Make us your home page
Instagram

Review: 'American Monkey' at Freefall is a squirmy, intense experience

From left, judges Alex, Courtney and Norman are confronted by Fred, a singer with more than auditioning on his mind.

Photo by Mike Wood Lighting

From left, judges Alex, Courtney and Norman are confronted by Fred, a singer with more than auditioning on his mind.

ST. PETERSBURG — American Monkey is not a cozy night at the theater where you'll laugh and head out for cheesecake and drift off to sleep.

You'll be squirming, and yes, you'll be laughing, and then at dessert you'll be talking, and then at night you'll be thinking.

What did I just see?

American Monkey made its international debut Saturday at Freefall Theatre. The play is by Mihkel Raud, a rock star in Estonia and a judge on the franchise of American Idol there. Writing the play was a way to absolve himself for what he saw as sins of reality TV, chief among them humiliating innocents for our own amusement.

The play's fictional auditions for American Superstar play out on the floor, seats flanking a judge's table and a stage on both sides. It's a high-tech and inviting set by Matt Davis, with cool touches of modern Hollywood and ancient Rome. To start, audience members sang in front of the judges, which felt clunky as the actors tried to say lines over impromptu chatter.

We meet three judges. There's Alex (John Lombardi), a haughty music snob who harps about "melismas," those vocal runs everyone abuses. There's Courtney (Stefanie Clouse), a pretty pop star almost too stupid to breathe. And there's Norman (Patrick Ryan Sullivan), a washed-up rocker who is mean, so very mean. He has secrets.

We meet Fred (Chris Jackson), a boyish dude with a guitar who does a fine job on Unchained Melody, but who the judges eviscerate no less. Norman compares him to a Kia or a "fart at a funeral," things that feel good to laugh it.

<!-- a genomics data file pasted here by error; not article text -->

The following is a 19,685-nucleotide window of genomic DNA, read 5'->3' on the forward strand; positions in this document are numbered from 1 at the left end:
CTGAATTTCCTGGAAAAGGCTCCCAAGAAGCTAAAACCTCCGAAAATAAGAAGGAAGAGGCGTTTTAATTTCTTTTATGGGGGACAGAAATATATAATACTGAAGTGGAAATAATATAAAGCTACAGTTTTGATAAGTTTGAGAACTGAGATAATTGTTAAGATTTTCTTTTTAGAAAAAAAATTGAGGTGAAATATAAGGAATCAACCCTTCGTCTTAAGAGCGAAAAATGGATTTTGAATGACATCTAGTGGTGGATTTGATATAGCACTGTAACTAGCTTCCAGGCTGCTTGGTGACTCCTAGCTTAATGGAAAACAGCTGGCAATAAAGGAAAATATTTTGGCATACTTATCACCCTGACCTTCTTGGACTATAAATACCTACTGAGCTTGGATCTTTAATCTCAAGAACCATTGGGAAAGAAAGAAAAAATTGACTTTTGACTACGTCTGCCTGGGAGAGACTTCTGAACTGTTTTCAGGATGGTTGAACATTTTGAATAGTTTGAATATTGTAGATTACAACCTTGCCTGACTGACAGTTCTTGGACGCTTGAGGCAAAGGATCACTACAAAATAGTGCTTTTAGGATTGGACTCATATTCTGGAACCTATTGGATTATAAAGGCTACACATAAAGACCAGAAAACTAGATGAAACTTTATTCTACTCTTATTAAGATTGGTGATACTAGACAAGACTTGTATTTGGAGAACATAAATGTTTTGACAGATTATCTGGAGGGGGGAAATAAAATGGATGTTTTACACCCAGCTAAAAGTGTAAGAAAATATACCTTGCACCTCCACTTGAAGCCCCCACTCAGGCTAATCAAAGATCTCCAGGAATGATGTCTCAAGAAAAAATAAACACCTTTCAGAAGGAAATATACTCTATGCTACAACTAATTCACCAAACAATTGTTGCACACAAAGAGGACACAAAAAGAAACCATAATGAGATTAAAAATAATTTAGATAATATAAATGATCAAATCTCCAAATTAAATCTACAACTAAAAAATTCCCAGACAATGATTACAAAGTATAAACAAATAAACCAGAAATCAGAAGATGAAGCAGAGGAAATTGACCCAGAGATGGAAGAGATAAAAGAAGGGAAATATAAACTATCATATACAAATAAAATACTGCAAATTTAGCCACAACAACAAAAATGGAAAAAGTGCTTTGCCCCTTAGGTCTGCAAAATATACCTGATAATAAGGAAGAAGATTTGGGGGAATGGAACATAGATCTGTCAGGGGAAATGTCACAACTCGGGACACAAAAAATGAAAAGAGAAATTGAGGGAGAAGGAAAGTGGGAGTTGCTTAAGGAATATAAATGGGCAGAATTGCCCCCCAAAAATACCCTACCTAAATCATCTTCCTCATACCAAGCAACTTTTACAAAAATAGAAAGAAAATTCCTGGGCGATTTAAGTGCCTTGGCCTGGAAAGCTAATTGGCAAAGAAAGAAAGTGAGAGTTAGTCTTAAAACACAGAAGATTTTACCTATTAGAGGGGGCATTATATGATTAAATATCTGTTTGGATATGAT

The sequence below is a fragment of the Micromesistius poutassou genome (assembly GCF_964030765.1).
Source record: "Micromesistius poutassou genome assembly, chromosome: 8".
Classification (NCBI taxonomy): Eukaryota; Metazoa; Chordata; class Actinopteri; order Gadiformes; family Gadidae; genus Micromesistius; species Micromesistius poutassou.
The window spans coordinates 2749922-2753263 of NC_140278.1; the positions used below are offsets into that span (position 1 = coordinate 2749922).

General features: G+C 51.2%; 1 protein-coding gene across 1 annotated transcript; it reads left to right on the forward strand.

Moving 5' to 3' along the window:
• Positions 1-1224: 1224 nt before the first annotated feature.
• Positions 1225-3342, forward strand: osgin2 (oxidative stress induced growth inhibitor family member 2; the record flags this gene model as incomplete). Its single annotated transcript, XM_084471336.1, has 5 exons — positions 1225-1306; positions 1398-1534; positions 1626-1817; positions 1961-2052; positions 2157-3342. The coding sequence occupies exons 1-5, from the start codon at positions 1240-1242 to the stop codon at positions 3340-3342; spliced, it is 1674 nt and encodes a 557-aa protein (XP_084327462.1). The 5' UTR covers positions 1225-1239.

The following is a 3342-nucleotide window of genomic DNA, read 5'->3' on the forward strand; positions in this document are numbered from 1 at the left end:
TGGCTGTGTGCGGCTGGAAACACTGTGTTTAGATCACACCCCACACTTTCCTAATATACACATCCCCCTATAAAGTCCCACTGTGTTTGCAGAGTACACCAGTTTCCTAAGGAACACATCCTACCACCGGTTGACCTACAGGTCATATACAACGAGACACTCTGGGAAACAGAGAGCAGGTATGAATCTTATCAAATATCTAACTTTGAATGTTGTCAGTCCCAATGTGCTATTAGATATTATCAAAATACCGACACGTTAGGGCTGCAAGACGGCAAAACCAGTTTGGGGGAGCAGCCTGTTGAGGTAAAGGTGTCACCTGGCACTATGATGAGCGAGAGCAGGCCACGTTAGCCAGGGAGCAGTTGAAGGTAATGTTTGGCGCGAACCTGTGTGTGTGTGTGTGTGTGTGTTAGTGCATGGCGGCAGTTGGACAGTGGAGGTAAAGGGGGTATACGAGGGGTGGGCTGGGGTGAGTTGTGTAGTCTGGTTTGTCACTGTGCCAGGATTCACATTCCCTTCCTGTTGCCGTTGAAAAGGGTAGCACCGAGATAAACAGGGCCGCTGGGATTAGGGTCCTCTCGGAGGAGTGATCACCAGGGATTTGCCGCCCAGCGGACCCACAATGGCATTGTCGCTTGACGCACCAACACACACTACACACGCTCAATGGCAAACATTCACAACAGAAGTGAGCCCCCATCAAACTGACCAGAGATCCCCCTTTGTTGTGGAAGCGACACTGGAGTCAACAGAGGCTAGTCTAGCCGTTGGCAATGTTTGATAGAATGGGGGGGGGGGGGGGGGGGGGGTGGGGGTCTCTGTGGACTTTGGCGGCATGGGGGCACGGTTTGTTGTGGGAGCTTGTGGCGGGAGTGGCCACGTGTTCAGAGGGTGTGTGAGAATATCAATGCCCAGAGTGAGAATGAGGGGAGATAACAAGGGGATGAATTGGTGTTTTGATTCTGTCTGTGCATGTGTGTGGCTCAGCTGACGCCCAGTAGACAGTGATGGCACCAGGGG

Around this time, American Monkey starts to feel really uncomfortable. It's unclear why the judges are so brutal, save for the God figure from an imaginary booth above making them.

But Fred has a degree in Greek and Roman history, and a bone to pick, primarily with Norman. He pulls a gun, turning the audition into a Colosseum.

It becomes 90 minutes of capture. There is no intermission, and you feel held hostage with the judges, who are humiliated one by one. There are dozens of f-words, and the humor is crude. One song by Norman had people grimacing and shifting in their seats. It all builds to a heart-thumping finale that feels like a release in many ways.

Questions on my mind over the weekend:

Why did the only female character have to be nearly brain dead? But, wait. Was it commentary on how women are portrayed on television?

Why were the male judges so awful? But, wait. Were they the gladiators turning this into a bloodsport?

Why was the humor so grotesque? But, wait. Were we supposed to feel disgust for laughing at something we shouldn't?

Is it all just sophomoric? Or is it all bait to a bigger end? Am I overthinking the overthinking?

The answers will feel different to everyone, which is probably the real point of American Monkey. It's the kind of risk Freefall Theatre likes to take, uncomfortable bits and all.

It's still a work in progress from a first-time playwright. The ending was rewritten many times, Raud said, including shortly before the premiere. As it stands, the morality feels heavy handed, and the action could benefit from more subtlety and less screaming. Refinements may come in time.

In the post-show discussion, which you should stay for if you go on a Friday night when Freefall does them, director Eric Davis, Raud and the cast took questions from the audience, who looked both befuddled and pumped up.